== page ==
Marvel Comics has started a bit of hoopla this New Comic Book Day, with the release of CAPTAIN AMERICA: STEVE ROGERS #1. In this issue, Steve Rogers, the original Captain America, dons the costume once more and sets out to fight the good fight against the forces of evil. But in the closing pages, a huge twist that will have ramifications for the entire Marvel universe is revealed.
I won’t say what that twist is here, I won’t spoil for you a comic that has just come out. Comic Book Resources goes in depth with the spoiler here, if you’d like to be spoiled.
No, this isn’t about the spoiler specifically, or even the reaction to said spoiler, but rather the reaction… to the reaction of the spoiler. I know. My head hurts, too.
People are outraged by this spoiler. People are boycotting Marvel, people are threatening to burn their entire collections of Captain America comics, people are taking to Twitter and Facebook to voice their disgust. These are not the people I’m talking about.
No, the people I’m talking about are those responding to these fans. The people who are saying things like “it’s just a character!” or “it’s just a comic book, he won’t be a [SPOILER] for much longer!” or “stop overreacting!”
Here’s the thing, this particular twist isn’t the run-of-the-mill story twist. It’s not your cookie cutter plot twist that you see coming from a mile away and know in your heart will be retconned in a few issues. This twist is one that stretches all the way back to the conception of Captain America, it tarnishes the very idea of Captain America and what makes him who he is and always has been. It spits in the face of his Jewish creators in a way that is heartbreakingly sad and honestly very hard to deal with. It’s more than a simple change of personality or costume that fans don’t care for, it’s a change of the very definition of the character itself.
I feel the reaction has been justified. I feel like the people calling out fans as “overreacting” and telling them that “it’ll all be different in the next storyline, anyway! comic stories are retconned every month!” don’t get what Captain America truly symbolizes and what he means to, not just Americans in general, but a very specific cross-section of Americans.
Count me in the camp of people who hate this twist, count me among the masses who feel this is a cheap and dirty ploy to grab some media attention away from DC Comics and their big story changes going on right now (“REBIRTH”).
That said, I am willing to see where the story goes. I’m willing to see how they handle this grievous misstep in character management, this colossal misunderstanding of their own flagship character, and where they go from here. I’m a fan of story, after all.
But don’t fool yourself for one second into thinking that Marvel didn’t just do irreparable damage to one of the most beloved, and culturally important, characters in modern mythology.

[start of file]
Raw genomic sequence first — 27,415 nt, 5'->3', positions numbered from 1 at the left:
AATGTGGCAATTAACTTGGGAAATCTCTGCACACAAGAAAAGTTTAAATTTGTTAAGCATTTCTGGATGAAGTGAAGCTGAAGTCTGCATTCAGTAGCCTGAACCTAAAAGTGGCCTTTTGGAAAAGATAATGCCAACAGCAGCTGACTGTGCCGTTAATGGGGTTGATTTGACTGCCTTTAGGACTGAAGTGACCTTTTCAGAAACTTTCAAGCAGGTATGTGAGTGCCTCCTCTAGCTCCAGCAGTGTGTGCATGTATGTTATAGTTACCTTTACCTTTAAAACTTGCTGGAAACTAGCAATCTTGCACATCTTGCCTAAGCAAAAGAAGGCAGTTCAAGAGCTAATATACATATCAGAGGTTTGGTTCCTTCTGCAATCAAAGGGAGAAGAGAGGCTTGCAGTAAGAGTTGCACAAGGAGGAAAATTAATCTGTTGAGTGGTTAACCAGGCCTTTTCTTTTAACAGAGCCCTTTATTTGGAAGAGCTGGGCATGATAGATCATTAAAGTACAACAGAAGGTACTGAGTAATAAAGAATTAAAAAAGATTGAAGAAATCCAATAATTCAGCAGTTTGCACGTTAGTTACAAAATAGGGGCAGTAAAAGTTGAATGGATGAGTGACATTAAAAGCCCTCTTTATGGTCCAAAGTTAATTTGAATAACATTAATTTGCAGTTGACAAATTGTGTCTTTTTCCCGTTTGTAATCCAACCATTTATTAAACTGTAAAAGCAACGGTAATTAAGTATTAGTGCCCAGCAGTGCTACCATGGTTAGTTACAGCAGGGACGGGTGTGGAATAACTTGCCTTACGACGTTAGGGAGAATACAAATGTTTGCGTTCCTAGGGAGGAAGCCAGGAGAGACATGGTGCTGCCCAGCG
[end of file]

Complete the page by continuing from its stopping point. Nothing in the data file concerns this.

Current Proof of Life:
Current Auditory Stimulation:
The world outside my window is a swirl of greens dancing on the wind, people mowing their lawns and walking their dogs, the birds taking wing to the sky and the squirrels skittering across branches. A world in motion, as I sit behind this keyboard and think about life.
It’s been almost two months since my father passed and it feels as though it just happened yesterday. They tell you it gets easier, and I’d be lying if I said I haven’t found it slightly easier to cope, but what they don’t tell you is that the pain never leaves. It doesn’t get easier in a way you want it to. The ache doesn’t dull, the memory doesn’t fade, the tears don’t sting any less. It gets easier to pry your focus from it, it gets easier to push it into the back of your mind. But the shadow of it, the sheer weight of it, doesn’t leave you.
I still can’t find the strength to refer to him in the past tense. It feels wrong, it feels like I’m pushing him away if I do.
I haven’t truly slept since it happened, certainly not well. I’ve gotten sleep, but it’s been fractured and not restful. When my sleep is deep enough to dream, the dreams shock me awake. In the last week alone, I’ve woken up crying and unable to breathe on two separate nights. Melatonin has been unsuccessful, as have been over the counter sleep aids.
Saturdays have not been the same. I don’t think they ever will be. I’ve found the trick is to have something to look forward to on Saturdays. Yesterday, it was Chinese food for dinner. Last week, I had ice cream after work. The Saturday before that I saw a movie. It doesn’t change anything, but it takes the edge off.
“How are you?” a concerned friend asked recently. My honest answer was “I alternate between tired and sad these days and the two intersect more than I’d like.” It’s the best way to describe where I am right now.
I will live. I will survive. This very same thing has happened to countless other people, many whom I know personally and care deeply for, I am not a special case. It’s a long journey and it is cold and dark, but I will make it to the other side eventually.